Why Southerners Will Always Prefer Coca-Cola in a Glass Bottle, According to a Southern Grandpa

“It was better back then, and it’s better now.”

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Simply put, Coca-Cola tastes better when had out of an old-fashioned glass bottle. It's not a silly myth. We're not here to argue, nor are we interested in making too many concessions—pun intended. It's a fact that pretty much anyone who has ever tried all the different options (bottles, cans, and fountains) won't deny, especially my Southern grandpa with a penchant for carbonation. It's the Coke he drank in the 1960s and the only one he is going to drink now, he says—but he swears he's not stubborn. He remembers back when you could pop a nickel in the old machine and an ice-cold bottle would clink into your hand. Pop off the cap and have a swig so fizzy "it'd make your nose burn." That's how you know it's a winner.

Vintage Coca-Cola Bottle
Getty Images/ullstein bild/Contributor

Throughout most of its history, Coca-Cola cost only a nickel each to enjoy and largely only came in glass bottles. From there, Southerners came to love it so much that we refer to almost any soft drink as a "Coke." In more recent decades, starting in the 1970s, the brand began to branch out with plastic bottles and aluminum cans to compete, which eventually drove the price up and led to quite the hotbed soda debate of glass versus aluminum versus plastic. To my grandpa, there is no debate. "It was better back then, and it's better now," he says.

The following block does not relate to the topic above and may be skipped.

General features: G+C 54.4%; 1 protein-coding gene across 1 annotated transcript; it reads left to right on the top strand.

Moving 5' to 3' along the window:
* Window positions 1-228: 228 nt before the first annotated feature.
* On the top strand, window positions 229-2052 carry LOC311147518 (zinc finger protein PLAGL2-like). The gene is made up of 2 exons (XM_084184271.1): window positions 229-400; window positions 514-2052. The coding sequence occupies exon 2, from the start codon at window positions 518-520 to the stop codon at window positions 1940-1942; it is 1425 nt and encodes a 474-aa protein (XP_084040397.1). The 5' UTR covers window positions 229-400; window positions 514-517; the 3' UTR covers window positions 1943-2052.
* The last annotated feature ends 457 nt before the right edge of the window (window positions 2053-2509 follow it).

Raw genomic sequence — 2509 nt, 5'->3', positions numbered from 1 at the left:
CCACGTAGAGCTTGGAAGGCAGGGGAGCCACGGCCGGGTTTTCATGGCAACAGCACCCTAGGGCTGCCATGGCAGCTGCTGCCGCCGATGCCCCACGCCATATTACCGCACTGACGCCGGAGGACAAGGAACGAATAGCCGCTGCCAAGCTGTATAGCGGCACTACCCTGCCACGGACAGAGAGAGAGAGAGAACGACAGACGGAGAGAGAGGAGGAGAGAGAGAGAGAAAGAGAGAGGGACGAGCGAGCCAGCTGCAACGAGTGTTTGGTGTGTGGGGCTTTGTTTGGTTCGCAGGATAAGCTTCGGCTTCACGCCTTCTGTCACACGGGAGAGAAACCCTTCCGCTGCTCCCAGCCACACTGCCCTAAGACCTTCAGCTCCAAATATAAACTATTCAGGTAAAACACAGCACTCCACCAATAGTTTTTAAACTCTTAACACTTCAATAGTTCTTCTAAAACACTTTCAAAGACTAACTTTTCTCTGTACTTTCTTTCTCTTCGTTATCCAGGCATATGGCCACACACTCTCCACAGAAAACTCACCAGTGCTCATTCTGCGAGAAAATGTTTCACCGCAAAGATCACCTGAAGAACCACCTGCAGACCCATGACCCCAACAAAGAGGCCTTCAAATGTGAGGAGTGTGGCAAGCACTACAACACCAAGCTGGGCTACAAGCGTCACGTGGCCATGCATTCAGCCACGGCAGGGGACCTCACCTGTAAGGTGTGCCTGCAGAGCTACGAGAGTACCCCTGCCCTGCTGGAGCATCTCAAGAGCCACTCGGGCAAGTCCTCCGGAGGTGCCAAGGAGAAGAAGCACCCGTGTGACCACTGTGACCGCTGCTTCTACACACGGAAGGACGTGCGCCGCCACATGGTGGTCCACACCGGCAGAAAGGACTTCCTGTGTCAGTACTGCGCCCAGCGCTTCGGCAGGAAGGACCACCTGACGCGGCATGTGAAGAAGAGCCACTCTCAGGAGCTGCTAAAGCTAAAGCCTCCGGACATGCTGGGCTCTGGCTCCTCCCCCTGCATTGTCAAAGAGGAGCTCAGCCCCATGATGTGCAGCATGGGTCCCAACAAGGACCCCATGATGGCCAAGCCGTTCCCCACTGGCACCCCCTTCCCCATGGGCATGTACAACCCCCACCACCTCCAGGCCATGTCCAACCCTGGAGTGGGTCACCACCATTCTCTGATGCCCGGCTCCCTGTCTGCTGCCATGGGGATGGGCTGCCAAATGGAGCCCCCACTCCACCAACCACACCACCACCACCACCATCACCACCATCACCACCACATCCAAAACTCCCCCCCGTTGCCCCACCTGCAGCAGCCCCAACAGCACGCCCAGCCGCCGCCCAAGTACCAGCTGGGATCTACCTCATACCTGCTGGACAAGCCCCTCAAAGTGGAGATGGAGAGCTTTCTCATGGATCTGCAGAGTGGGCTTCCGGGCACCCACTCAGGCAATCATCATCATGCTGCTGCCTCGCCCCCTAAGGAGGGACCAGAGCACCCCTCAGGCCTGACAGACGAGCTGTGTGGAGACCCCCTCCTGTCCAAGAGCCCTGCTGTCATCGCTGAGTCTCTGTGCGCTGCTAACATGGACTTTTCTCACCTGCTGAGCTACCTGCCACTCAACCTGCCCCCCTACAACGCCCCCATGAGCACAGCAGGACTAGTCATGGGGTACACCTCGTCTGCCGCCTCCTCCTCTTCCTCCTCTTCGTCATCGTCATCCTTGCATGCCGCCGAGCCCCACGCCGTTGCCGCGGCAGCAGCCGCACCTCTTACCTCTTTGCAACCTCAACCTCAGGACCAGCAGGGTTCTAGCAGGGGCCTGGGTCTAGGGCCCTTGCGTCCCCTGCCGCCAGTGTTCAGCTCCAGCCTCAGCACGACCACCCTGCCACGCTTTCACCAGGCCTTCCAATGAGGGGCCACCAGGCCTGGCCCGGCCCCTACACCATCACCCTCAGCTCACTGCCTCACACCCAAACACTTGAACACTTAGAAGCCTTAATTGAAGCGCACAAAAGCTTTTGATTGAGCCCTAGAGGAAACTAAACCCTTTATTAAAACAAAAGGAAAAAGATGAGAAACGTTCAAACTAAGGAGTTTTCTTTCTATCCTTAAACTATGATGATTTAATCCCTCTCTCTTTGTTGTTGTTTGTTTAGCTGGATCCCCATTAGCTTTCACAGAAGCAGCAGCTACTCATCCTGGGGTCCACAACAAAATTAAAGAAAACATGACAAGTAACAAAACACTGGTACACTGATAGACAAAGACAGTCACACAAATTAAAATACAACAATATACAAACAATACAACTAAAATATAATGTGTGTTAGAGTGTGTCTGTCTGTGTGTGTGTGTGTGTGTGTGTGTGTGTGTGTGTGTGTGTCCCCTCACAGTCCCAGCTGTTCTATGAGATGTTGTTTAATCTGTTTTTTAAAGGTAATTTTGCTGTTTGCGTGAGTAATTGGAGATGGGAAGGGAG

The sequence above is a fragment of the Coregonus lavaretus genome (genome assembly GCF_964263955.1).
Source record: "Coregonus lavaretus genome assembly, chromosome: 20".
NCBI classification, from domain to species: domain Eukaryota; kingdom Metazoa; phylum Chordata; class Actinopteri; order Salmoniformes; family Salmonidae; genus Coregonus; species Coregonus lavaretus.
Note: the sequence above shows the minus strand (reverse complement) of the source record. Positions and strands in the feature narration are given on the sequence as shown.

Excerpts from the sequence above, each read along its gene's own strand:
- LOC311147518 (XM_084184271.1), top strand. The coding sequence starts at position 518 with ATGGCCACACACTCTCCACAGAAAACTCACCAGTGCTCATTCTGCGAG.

Turns out, there is actual evidence behind the claim that Coke in a glass bottle tastes better than in plastic or aluminum, and it comes down to glass being the material that is least likely to affect the flavor. Plastic and aluminum both contain certain materials that some folks believe can affect the secret Coke formula in terms of taste and carbonation. Between the two, aluminum cans typically come in second place for tasters, thanks to a good showing of carbonation, with plastic bottles often taking the least favorite spot.

So glass might, in fact, offer the purest taste of Coca-Cola; but to be fair, some of it might also come down to nostalgia—who wouldn't want to put a nickel in a soda machine and hear that icy clink? Want to taste for yourself? Order old-fashioned Coca-Cola bottles from the comfort of your own home. (TO SHOP: $59.99 for pack of 24; amazon.com)

Go even further by also trying the cult-favorite Mexican Coca-Cola in glass bottles, which still contain pure cane sugar in lieu of corn syrup. "That stuff is too delicious for its own good," my grandpa warns. (TO SHOP: $39.99 for pack of six; amazon.com)

So if you prefer Coke in a glass bottle, know that you're not crazy. According to my Southern grandfather, it's the only way to go.

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